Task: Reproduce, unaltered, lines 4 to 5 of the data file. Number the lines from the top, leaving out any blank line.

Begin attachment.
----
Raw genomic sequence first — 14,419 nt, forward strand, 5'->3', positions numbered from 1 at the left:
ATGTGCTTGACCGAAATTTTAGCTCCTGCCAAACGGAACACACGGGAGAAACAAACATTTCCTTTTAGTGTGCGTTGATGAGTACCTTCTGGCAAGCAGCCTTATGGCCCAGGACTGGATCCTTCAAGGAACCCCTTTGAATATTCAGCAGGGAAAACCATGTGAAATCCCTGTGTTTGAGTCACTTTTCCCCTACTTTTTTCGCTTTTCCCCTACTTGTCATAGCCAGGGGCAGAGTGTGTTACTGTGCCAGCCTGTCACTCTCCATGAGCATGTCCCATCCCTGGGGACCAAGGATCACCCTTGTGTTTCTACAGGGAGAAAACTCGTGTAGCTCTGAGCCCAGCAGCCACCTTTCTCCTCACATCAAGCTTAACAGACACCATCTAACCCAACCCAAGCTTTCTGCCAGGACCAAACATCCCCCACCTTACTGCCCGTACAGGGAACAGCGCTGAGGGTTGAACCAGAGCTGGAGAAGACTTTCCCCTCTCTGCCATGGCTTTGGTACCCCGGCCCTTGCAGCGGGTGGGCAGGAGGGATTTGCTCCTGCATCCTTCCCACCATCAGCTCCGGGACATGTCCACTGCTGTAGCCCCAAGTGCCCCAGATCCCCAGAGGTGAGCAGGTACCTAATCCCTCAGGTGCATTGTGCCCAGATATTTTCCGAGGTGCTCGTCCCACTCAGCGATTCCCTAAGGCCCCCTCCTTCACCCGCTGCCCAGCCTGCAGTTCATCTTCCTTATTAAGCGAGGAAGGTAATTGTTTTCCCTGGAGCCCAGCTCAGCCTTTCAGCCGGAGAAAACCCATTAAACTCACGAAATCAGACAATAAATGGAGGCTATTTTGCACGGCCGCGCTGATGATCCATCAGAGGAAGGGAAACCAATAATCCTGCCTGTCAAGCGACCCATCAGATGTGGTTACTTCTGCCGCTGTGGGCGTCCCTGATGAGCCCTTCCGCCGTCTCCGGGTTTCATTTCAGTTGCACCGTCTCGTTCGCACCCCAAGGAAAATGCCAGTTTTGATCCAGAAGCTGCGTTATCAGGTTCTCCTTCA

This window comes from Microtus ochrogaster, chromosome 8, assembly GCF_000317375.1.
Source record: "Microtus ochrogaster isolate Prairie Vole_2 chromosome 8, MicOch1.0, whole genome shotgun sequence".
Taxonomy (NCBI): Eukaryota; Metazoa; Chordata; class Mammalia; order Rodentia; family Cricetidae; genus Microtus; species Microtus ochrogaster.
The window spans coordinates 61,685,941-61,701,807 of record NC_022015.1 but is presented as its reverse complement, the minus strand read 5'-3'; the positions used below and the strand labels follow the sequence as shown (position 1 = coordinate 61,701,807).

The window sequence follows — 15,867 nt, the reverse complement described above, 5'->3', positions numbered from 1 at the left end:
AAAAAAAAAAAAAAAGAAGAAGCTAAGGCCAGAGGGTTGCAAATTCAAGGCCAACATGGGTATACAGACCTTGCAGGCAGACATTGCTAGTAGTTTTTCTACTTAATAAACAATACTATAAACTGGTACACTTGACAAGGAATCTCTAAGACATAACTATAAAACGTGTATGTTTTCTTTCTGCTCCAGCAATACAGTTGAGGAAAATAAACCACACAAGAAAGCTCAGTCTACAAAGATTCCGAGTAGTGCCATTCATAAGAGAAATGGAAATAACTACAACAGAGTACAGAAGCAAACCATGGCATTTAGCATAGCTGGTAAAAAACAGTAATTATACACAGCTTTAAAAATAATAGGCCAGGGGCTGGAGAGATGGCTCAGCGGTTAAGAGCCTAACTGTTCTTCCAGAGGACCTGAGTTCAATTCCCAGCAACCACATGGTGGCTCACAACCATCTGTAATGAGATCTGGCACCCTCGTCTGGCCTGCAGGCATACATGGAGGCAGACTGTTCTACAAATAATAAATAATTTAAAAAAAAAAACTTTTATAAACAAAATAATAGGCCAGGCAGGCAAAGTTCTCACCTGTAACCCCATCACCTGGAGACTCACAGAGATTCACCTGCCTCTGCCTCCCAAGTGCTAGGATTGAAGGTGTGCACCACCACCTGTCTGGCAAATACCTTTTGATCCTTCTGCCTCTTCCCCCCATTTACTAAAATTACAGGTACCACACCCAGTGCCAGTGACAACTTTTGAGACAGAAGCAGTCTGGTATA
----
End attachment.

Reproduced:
Source record: "Microtus ochrogaster isolate Prairie Vole_2 chromosome 8, MicOch1.0, whole genome shotgun sequence".
Taxonomy (NCBI): Eukaryota; Metazoa; Chordata; class Mammalia; order Rodentia; family Cricetidae; genus Microtus; species Microtus ochrogaster.